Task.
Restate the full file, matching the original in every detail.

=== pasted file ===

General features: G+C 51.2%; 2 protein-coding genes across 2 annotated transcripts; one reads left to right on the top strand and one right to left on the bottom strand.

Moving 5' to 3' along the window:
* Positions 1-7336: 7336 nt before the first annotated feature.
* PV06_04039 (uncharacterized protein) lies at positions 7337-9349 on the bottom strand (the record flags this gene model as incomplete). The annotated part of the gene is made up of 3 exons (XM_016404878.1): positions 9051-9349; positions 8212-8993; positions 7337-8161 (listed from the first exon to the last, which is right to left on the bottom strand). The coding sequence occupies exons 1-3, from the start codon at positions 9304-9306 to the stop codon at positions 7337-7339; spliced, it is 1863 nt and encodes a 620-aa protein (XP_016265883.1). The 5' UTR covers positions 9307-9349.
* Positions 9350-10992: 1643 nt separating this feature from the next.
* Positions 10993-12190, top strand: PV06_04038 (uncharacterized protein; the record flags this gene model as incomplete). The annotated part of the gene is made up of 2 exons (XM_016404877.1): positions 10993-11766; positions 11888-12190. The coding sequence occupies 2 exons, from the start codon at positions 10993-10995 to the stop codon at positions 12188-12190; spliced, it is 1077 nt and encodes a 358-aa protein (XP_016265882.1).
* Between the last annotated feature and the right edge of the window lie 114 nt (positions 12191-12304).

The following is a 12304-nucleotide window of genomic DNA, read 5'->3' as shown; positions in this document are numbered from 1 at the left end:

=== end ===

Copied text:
General features: G+C 51.2%; 2 protein-coding genes across 2 annotated transcripts; one reads left to right on the top strand and one right to left on the bottom strand.

Moving 5' to 3' along the window:
* Positions 1-7336: 7336 nt before the first annotated feature.
* PV06_04039 (uncharacterized protein) lies at positions 7337-9349 on the bottom strand (the record flags this gene model as incomplete). The annotated part of the gene is made up of 3 exons (XM_016404878.1): positions 9051-9349; positions 8212-8993; positions 7337-8161 (listed from the first exon to the last, which is right to left on the bottom strand). The coding sequence occupies exons 1-3, from the start codon at positions 9304-9306 to the stop codon at positions 7337-7339; spliced, it is 1863 nt and encodes a 620-aa protein (XP_016265883.1). The 5' UTR covers positions 9307-9349.
* Positions 9350-10992: 1643 nt separating this feature from the next.
* Positions 10993-12190, top strand: PV06_04038 (uncharacterized protein; the record flags this gene model as incomplete). The annotated part of the gene is made up of 2 exons (XM_016404877.1): positions 10993-11766; positions 11888-12190. The coding sequence occupies 2 exons, from the start codon at positions 10993-10995 to the stop codon at positions 12188-12190; spliced, it is 1077 nt and encodes a 358-aa protein (XP_016265882.1).
* Between the last annotated feature and the right edge of the window lie 114 nt (positions 12191-12304).

The following is a 12304-nucleotide window of genomic DNA, read 5'->3' as shown; positions in this document are numbered from 1 at the left end: